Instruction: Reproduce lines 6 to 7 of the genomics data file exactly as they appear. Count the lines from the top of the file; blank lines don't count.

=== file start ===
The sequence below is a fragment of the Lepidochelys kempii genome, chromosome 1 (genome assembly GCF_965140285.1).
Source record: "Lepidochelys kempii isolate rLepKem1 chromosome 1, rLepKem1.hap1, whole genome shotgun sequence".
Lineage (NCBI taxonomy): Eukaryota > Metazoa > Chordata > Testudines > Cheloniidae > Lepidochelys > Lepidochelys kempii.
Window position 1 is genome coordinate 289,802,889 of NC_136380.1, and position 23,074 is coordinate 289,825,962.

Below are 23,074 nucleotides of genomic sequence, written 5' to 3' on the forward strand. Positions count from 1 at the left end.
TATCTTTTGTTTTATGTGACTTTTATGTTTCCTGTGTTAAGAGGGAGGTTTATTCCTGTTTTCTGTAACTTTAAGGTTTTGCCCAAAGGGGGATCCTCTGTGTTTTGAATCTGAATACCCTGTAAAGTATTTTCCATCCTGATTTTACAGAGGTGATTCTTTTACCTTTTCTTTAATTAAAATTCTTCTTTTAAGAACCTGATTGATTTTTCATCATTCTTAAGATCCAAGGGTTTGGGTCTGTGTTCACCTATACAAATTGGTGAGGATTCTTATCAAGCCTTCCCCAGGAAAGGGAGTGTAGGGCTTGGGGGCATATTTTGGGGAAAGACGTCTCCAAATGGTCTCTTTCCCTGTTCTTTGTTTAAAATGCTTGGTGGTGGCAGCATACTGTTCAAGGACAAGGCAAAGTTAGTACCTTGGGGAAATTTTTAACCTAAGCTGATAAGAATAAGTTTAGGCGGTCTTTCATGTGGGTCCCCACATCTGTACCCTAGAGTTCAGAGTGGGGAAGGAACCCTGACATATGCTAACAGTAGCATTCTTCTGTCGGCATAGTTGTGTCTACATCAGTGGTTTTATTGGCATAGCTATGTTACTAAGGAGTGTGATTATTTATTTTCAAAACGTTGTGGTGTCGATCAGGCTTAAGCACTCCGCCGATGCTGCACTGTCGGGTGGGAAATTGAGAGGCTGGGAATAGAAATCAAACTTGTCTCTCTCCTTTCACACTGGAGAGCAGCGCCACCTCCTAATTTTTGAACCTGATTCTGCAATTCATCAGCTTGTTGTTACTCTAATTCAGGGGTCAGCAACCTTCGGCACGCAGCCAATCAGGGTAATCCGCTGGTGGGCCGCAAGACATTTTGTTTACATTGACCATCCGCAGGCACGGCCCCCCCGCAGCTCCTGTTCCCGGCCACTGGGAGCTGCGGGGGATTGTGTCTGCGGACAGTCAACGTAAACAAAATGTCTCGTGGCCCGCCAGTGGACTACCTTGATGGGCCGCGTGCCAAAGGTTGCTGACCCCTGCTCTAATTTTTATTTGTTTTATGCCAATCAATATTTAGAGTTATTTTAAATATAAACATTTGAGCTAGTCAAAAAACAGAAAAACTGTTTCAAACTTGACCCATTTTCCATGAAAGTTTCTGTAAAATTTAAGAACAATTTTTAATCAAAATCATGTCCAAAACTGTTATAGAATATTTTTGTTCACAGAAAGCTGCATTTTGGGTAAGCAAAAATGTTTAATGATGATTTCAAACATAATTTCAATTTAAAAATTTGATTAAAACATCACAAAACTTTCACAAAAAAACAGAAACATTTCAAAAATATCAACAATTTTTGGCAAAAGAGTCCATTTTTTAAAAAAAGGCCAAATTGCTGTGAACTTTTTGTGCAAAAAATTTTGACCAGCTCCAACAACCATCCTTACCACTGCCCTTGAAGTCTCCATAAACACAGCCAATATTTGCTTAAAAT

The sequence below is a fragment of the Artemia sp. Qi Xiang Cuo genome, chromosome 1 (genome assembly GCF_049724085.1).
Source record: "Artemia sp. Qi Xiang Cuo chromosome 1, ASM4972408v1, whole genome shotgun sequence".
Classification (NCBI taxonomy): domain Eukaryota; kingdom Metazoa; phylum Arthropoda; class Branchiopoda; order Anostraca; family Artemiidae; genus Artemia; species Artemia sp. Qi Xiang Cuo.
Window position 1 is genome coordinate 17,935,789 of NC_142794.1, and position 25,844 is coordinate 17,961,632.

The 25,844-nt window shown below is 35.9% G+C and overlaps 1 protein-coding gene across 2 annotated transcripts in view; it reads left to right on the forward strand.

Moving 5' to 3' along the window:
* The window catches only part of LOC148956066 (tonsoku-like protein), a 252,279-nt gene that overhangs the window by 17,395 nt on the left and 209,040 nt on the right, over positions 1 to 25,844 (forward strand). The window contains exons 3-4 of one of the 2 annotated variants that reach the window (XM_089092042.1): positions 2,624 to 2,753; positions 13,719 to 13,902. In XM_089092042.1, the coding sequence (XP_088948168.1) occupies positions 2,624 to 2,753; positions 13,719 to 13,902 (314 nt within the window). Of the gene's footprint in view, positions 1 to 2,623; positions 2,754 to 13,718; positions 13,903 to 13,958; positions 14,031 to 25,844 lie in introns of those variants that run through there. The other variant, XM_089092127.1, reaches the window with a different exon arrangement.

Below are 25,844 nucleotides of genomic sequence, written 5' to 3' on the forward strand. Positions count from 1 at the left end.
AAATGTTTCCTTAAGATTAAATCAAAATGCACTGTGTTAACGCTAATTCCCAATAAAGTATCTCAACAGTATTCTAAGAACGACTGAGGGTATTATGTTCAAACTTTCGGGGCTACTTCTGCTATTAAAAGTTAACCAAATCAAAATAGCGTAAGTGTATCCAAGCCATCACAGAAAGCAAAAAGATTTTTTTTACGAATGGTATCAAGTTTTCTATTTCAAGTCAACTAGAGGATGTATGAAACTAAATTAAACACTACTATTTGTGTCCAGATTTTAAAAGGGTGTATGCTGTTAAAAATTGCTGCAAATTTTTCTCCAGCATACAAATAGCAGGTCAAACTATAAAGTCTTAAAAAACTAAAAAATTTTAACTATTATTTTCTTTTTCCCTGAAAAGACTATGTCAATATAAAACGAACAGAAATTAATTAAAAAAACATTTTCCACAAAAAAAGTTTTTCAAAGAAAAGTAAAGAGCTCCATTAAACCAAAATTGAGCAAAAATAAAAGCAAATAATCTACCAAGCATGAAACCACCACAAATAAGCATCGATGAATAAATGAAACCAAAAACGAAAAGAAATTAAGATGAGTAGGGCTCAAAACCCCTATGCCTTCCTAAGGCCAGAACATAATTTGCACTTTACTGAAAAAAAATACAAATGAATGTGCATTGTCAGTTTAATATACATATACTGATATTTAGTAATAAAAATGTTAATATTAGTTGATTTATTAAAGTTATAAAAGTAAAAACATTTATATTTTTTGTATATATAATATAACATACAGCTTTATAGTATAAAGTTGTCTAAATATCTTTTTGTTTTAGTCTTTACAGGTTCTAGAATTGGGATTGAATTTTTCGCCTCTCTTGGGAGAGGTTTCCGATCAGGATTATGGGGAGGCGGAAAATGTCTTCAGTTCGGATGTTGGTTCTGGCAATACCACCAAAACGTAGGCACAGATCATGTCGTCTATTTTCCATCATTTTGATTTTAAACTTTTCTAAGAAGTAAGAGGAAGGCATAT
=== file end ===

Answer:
TATCTTTTGTTTTATGTGACTTTTATGTTTCCTGTGTTAAGAGGGAGGTTTATTCCTGTTTTCTGTAACTTTAAGGTTTTGCCCAAAGGGGGATCCTCTGTGTTTTGAATCTGAATACCCTGTAAAGTATTTTCCATCCTGATTTTACAGAGGTGATTCTTTTACCTTTTCTTTAATTAAAATTCTTCTTTTAAGAACCTGATTGATTTTTCATCATTCTTAAGATCCAAGGGTTTGGGTCTGTGTTCACCTATACAAATTGGTGAGGATTCTTATCAAGCCTTCCCCAGGAAAGGGAGTGTAGGGCTTGGGGGCATATTTTGGGGAAAGACGTCTCCAAATGGTCTCTTTCCCTGTTCTTTGTTTAAAATGCTTGGTGGTGGCAGCATACTGTTCAAGGACAAGGCAAAGTTAGTACCTTGGGGAAATTTTTAACCTAAGCTGATAAGAATAAGTTTAGGCGGTCTTTCATGTGGGTCCCCACATCTGTACCCTAGAGTTCAGAGTGGGGAAGGAACCCTGACATATGCTAACAGTAGCATTCTTCTGTCGGCATAGTTGTGTCTACATCAGTGGTTTTATTGGCATAGCTATGTTACTAAGGAGTGTGATTATTTATTTTCAAAACGTTGTGGTGTCGATCAGGCTTAAGCACTCCGCCGATGCTGCACTGTCGGGTGGGAAATTGAGAGGCTGGGAATAGAAATCAAACTTGTCTCTCTCCTTTCACACTGGAGAGCAGCGCCACCTCCTAATTTTTGAACCTGATTCTGCAATTCATCAGCTTGTTGTTACTCTAATTCAGGGGTCAGCAACCTTCGGCACGCAGCCAATCAGGGTAATCCGCTGGTGGGCCGCAAGACATTTTGTTTACATTGACCATCCGCAGGCACGGCCCCCCCGCAGCTCCTGTTCCCGGCCACTGGGAGCTGCGGGGGATTGTGTCTGCGGACAGTCAACGTAAACAAAATGTCTCGTGGCCCGCCAGTGGACTACCTTGATGGGCCGCGTGCCAAAGGTTGCTGACCCCTGCTCTAATTTTTATTTGTTTTATGCCAATCAATATTTAGAGTTATTTTAAATATAAACATTTGAGCTAGTCAAAAAACAGAAAAACTGTTTCAAACTTGACCCATTTTCCATGAAAGTTTCTGTAAAATTTAAGAACAATTTTTAATCAAAATCATGTCCAAAACTGTTATAGAATATTTTTGTTCACAGAAAGCTGCATTTTGGGTAAGCAAAAATGTTTAATGATGATTTCAAACATAATTTCAATTTAAAAATTTGATTAAAACATCACAAAACTTTCACAAAAAAACAGAAACATTTCAAAAATATCAACAATTTTTGGCAAAAGAGTCCATTTTTTAAAAAAAGGCCAAATTGCTGTGAACTTTTTGTGCAAAAAATTTTGACCAGCTCCAACAACCATCCTTACCACTGCCCTTGAAGTCTCCATAAACACAGCCAATATTTGCTTAAAAT

The sequence below is a fragment of the Artemia sp. Qi Xiang Cuo genome, chromosome 1 (genome assembly GCF_049724085.1).